The Naturalist in Nicaragua

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Cosimo, Inc., 1. jaan 2005 - 448 pages
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Arvustused pole kinnitatud, aga Google kontrollib neid võltssisu suhtes ja eemaldab selle.
Sometimes.we would fall in with a troop of the white-faced cebus monkey, rapidly running away, throwing themselves from tree to tree. This monkey feeds also partly on fruit, but is incessantly on the look-out for insects, examining the crevices in trees and withered leaves, seizing the largest beetles and munching them up with great relish.-from Chapter VIII This masterpiece of scientific reportage and travel storytelling, first published in 1874, is a captivating narrative of the journeys of mining engineer Thomas Belt through the tropical rivers, valleys, forests, and lakes of Nicaragua. Replete with vivid descriptions of the animals and plants he encountered and full of ruminations on the geology of the region that were dismissed as fanciful at the time but have since been vindicated as true, this is "the best of all natural history journals which have ever been published," according to no less an authority than Charles Darwin.English engineer THOMAS BELT (1832-1878) traveled the world working mines from Australia to Colorado and producing numerous papers on topics ranging from geology to paleontology. The Naturalist in Nicaragua is considered his greatest work.

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Indian Statues
Path up Steep Hill
Leaf of Melastoma
MatftgalpaAguardienteFermented liquors of the IndiansThe

Nest of Leafcutting Ant
Machinery of Chontales GoldMining Company
Section of San Antonio Lode
HummingBikds Florimga melUvora Linn
Description of San Antonio valleyGreat variety of animal life
PitcherFLOWER Maregravia nepenthoides
Adventure with a Jaguar
A Nicaraguan criminalGeology between Ocotal and Totagalpa
ConcordiaJtaotegaIndian habits retained by the people
Return to Santo DomingoThe birds of ChontalesThe insects

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Page 29 - ... though no man has anything, yet they are all rich; for what can make a man so rich as to lead a serene and cheerful life, free from anxieties; neither apprehending want himself, nor vexed with the endless complaints of his wife? He is not afraid of the misery of his children, nor is he contriving how to raise a portion for his daughters, but is secure in this, that both he and his wife, his children and grandchildren, to as many generations as he can fancy, will all live both plentifully and...
Page 219 - At the base of each pair of leaflets, on the mid-rib, is a crater-formed gland which, when the leaves are young, secretes a honey-like liquid. Of this the ants are very fond, and they are constantly running about from one gland to another, to sip up the honey as it is secreted. But this is not all : there is a still more wonderful provision of more solid food. At the end of each of the small divisions of the compound leaflet there is, when the leaf first unfolds, a little yellow fruit-like body,...
Page 29 - ... in necessity — and though no man has anything, yet they are all rich ; for what can make a man so rich as to lead a serene and...
Page 57 - On each side of the road great trees towered up, carrying their crowns out of sight amongst a canopy of foliage, and with lianas hanging from nearly every bough, and passing from tree to tree, entangling the giants in a great network of coiling cables. Sometimes a tree appears covered with beautiful flowers which do not belong to it but to one of the lianas that twines through its branches and sends down great rope-like stems to the ground. Climbing ferns and vanilla cling to the trunks, and a thousand...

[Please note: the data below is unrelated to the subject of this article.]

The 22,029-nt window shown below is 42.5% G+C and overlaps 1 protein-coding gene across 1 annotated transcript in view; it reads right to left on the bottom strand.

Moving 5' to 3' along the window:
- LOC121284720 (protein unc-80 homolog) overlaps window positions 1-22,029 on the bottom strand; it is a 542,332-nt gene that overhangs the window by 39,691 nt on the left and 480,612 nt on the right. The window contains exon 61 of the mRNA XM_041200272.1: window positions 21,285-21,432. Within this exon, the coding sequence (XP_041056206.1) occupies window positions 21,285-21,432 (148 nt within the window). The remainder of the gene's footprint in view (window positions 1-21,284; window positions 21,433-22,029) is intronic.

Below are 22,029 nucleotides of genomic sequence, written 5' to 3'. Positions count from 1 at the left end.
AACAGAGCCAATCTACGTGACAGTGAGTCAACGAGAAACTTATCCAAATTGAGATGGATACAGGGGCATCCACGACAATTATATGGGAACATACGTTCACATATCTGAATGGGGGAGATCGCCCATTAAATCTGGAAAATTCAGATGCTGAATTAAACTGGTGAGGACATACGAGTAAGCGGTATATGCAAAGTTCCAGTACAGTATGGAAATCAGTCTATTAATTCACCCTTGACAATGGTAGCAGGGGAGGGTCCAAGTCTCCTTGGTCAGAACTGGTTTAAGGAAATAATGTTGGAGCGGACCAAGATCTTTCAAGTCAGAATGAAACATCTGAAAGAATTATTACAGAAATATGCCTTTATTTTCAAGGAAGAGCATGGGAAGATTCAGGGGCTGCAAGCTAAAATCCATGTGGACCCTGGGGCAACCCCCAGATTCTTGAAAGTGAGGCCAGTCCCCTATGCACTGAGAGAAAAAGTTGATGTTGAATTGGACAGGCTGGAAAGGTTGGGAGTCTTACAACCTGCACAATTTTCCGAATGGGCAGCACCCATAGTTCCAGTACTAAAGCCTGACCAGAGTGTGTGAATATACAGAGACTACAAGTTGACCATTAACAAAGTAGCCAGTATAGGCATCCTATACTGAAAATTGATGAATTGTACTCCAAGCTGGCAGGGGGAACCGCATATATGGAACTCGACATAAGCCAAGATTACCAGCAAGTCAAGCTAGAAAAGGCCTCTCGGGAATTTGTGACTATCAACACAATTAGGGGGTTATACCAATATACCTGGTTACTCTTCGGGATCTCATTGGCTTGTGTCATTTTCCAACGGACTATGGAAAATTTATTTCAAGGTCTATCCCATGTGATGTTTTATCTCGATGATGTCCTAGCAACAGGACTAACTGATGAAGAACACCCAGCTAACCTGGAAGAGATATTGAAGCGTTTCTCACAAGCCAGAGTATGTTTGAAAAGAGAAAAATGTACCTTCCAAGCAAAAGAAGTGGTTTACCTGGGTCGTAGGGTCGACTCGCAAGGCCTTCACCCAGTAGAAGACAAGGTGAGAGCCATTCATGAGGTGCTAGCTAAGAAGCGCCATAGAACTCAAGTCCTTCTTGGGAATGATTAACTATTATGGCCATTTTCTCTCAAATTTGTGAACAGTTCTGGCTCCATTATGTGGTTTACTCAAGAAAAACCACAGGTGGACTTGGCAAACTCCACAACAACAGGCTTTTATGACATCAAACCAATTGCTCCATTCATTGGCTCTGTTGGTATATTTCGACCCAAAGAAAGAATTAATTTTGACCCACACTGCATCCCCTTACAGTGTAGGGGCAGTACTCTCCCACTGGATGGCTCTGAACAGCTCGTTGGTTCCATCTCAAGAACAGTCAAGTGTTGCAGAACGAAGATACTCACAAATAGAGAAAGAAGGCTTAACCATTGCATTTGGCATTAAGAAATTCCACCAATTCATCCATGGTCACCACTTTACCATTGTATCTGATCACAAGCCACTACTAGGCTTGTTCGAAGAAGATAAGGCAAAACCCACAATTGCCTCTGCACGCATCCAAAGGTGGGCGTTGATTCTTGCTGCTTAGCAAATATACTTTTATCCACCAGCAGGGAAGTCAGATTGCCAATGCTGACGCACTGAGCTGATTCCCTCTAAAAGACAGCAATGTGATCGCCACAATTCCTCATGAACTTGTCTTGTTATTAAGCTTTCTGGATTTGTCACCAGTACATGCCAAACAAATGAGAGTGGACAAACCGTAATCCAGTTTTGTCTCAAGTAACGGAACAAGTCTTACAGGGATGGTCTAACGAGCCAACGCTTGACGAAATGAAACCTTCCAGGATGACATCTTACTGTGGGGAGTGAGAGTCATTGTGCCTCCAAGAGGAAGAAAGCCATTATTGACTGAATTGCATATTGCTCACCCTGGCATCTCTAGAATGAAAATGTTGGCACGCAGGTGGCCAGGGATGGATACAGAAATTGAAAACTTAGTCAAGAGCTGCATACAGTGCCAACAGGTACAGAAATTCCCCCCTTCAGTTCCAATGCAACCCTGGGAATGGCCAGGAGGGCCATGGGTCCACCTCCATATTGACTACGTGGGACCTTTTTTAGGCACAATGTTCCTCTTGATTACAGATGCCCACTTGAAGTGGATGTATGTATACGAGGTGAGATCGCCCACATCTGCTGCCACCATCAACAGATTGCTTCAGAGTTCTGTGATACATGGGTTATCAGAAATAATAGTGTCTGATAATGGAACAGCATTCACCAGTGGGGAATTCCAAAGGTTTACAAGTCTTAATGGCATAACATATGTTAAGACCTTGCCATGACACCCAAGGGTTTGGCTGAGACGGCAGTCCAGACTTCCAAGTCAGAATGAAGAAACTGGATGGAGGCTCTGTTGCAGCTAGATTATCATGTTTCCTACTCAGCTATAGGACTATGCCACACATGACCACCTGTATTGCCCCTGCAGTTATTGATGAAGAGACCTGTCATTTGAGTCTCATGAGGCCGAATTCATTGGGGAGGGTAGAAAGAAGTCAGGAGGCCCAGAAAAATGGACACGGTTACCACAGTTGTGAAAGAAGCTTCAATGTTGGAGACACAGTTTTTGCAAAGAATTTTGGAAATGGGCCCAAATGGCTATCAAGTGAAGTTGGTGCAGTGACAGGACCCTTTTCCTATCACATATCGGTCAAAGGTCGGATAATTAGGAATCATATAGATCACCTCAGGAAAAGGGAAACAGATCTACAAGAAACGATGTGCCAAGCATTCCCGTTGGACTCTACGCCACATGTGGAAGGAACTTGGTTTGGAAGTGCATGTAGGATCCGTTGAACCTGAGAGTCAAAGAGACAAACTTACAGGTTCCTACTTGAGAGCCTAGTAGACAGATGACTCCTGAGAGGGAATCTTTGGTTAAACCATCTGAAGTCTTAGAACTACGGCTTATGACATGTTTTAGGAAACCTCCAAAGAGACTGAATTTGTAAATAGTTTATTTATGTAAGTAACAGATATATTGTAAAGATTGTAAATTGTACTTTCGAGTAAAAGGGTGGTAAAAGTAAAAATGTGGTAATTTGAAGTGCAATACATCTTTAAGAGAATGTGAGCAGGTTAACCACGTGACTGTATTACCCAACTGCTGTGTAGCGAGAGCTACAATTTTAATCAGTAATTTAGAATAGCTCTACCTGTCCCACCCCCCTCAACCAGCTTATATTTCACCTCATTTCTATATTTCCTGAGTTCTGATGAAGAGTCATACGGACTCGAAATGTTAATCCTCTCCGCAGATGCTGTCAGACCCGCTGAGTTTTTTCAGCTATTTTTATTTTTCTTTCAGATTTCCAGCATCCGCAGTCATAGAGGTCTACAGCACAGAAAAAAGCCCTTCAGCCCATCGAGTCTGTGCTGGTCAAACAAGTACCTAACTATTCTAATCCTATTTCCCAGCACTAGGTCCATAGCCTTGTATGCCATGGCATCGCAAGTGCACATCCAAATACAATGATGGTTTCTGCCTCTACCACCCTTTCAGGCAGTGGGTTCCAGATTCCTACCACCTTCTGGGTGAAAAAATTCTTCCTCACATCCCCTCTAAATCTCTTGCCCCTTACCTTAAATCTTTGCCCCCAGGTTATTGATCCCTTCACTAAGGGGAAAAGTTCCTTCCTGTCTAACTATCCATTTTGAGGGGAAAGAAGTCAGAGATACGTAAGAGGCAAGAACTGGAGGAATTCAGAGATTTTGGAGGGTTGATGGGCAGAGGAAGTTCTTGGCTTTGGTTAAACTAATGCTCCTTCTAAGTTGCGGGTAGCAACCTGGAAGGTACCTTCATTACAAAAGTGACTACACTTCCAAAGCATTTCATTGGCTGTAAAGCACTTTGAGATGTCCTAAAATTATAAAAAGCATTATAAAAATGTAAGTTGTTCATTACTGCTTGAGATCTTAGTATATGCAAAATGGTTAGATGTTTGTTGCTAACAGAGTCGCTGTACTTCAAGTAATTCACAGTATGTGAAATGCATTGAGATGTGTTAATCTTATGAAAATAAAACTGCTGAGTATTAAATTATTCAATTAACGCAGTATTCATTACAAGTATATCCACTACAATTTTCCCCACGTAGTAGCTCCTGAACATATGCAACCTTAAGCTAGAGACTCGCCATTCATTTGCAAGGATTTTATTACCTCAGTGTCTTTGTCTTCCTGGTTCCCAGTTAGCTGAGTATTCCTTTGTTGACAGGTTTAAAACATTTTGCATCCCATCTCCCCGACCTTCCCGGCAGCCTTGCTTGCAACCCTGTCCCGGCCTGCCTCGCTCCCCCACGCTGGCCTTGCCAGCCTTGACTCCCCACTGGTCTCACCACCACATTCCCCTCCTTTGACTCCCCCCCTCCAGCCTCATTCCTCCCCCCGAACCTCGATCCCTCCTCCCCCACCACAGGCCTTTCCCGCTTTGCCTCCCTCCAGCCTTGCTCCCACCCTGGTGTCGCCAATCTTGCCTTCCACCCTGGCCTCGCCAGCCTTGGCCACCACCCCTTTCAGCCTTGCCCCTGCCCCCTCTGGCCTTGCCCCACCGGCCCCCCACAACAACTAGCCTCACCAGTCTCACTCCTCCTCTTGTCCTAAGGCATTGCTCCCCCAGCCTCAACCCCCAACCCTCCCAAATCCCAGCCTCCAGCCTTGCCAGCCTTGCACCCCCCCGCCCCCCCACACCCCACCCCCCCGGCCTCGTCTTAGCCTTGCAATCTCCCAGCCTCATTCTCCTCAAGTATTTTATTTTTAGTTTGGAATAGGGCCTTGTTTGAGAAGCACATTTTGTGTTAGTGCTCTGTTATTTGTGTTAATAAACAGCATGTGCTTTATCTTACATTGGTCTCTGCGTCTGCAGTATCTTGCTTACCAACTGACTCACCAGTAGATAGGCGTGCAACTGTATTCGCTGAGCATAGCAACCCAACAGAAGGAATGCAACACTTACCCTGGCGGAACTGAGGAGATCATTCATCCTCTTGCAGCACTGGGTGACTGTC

Page 25 - They make their temporary habitations in hollow trees, and sometimes underneath large fallen trunks that offer suitable hollows. A nest that I came across in the latter situation was open at one side. The ants were clustered together in a dense mass, like a great swarm of bees, hanging from the roof, but reaching to the ground below. Their innumerable long legs looked like brown threads binding together the mass, which must have been at least a cubic yard in bulk, and contained hundreds of thousands...
Page 59 - ... less the crimsons, purples, and yellows of Canada, where the dying foliage rivals, nay, excels, the expiring dolphin in splendour. Unknown the cold sleep of winter ; unknown the lovely awakening of vegetation at the first gentle touch of spring. A ceaseless round of ever-active life weaves the fairest scenery of the tropics into one monotonous whole, of which the component parts exhibit in detail untold variety and beauty.
Page 112 - I have seen the female sitting on a branch, and two males displaying their charms in front of her. One would shoot up like a rocket, then suddenly expanding the snow-white tail, like an inverted parachute, slowly descend in front of her, turning round gradually to show off back and front. . . . The expanded white tail covered more space than all the rest of the bird, and was evidently the grand feature in the performance.
Page 173 - As we see those animals, whose instinct compels them to live in society and obey a chief, are most capable of improvement, so is it with the races of mankind. Whether we look at it as a cause or a consequence, the more civilized always have the most artificial governments.
Page 25 - ... which probably were kept •warm by the crowding together of the ants. Besides the common darkcoloured workers and light-coloured officers, I saw here many still larger individuals with enormous jaws. These they go about holding wide open in a threatening manner, and I found, contrary to my expectation, that they could give a severe bite with them, and that it was difficult to withdraw the jaws from the skin again.

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